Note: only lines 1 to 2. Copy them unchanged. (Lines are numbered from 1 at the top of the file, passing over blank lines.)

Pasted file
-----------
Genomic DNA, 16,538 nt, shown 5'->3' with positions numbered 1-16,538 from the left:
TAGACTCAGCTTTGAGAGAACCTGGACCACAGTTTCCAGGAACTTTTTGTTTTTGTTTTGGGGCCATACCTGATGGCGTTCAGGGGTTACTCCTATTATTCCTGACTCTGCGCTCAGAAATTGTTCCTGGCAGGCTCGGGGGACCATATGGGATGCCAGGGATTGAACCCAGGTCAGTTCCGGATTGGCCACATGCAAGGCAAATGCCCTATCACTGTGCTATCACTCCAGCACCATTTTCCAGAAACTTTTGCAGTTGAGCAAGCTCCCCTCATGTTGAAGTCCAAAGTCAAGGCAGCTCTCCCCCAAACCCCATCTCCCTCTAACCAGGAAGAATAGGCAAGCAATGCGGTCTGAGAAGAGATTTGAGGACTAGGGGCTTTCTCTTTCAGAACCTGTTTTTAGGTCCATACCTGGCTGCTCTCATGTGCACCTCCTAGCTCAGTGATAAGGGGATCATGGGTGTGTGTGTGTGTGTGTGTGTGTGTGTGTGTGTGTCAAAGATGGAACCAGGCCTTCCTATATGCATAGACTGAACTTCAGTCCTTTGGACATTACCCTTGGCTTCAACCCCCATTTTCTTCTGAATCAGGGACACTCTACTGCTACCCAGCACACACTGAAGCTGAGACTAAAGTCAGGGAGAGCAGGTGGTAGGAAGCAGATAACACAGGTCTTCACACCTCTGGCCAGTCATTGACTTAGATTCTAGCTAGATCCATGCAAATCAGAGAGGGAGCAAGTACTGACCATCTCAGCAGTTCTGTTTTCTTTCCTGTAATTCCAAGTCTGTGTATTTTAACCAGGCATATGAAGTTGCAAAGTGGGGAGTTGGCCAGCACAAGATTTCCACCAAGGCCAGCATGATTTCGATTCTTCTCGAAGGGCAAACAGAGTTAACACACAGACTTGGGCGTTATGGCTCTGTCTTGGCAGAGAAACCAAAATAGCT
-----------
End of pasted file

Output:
Genomic DNA, 16,538 nt, shown 5'->3' with positions numbered 1-16,538 from the left:
TAGACTCAGCTTTGAGAGAACCTGGACCACAGTTTCCAGGAACTTTTTGTTTTTGTTTTGGGGCCATACCTGATGGCGTTCAGGGGTTACTCCTATTATTCCTGACTCTGCGCTCAGAAATTGTTCCTGGCAGGCTCGGGGGACCATATGGGATGCCAGGGATTGAACCCAGGTCAGTTCCGGATTGGCCACATGCAAGGCAAATGCCCTATCACTGTGCTATCACTCCAGCACCATTTTCCAGAAACTTTTGCAGTTGAGCAAGCTCCCCTCATGTTGAAGTCCAAAGTCAAGGCAGCTCTCCCCCAAACCCCATCTCCCTCTAACCAGGAAGAATAGGCAAGCAATGCGGTCTGAGAAGAGATTTGAGGACTAGGGGCTTTCTCTTTCAGAACCTGTTTTTAGGTCCATACCTGGCTGCTCTCATGTGCACCTCCTAGCTCAGTGATAAGGGGATCATGGGTGTGTGTGTGTGTGTGTGTGTGTGTGTGTGTGTGTCAAAGATGGAACCAGGCCTTCCTATATGCATAGACTGAACTTCAGTCCTTTGGACATTACCCTTGGCTTCAACCCCCATTTTCTTCTGAATCAGGGACACTCTACTGCTACCCAGCACACACTGAAGCTGAGACTAAAGTCAGGGAGAGCAGGTGGTAGGAAGCAGATAACACAGGTCTTCACACCTCTGGCCAGTCATTGACTTAGATTCTAGCTAGATCCATGCAAATCAGAGAGGGAGCAAGTACTGACCATCTCAGCAGTTCTGTTTTCTTTCCTGTAATTCCAAGTCTGTGTATTTTAACCAGGCATATGAAGTTGCAAAGTGGGGAGTTGGCCAGCACAAGATTTCCACCAAGGCCAGCATGATTTCGATTCTTCTCGAAGGGCAAACAGAGTTAACACACAGACTTGGGCGTTATGGCTCTGTCTTGGCAGAGAAACCAAAATAGCT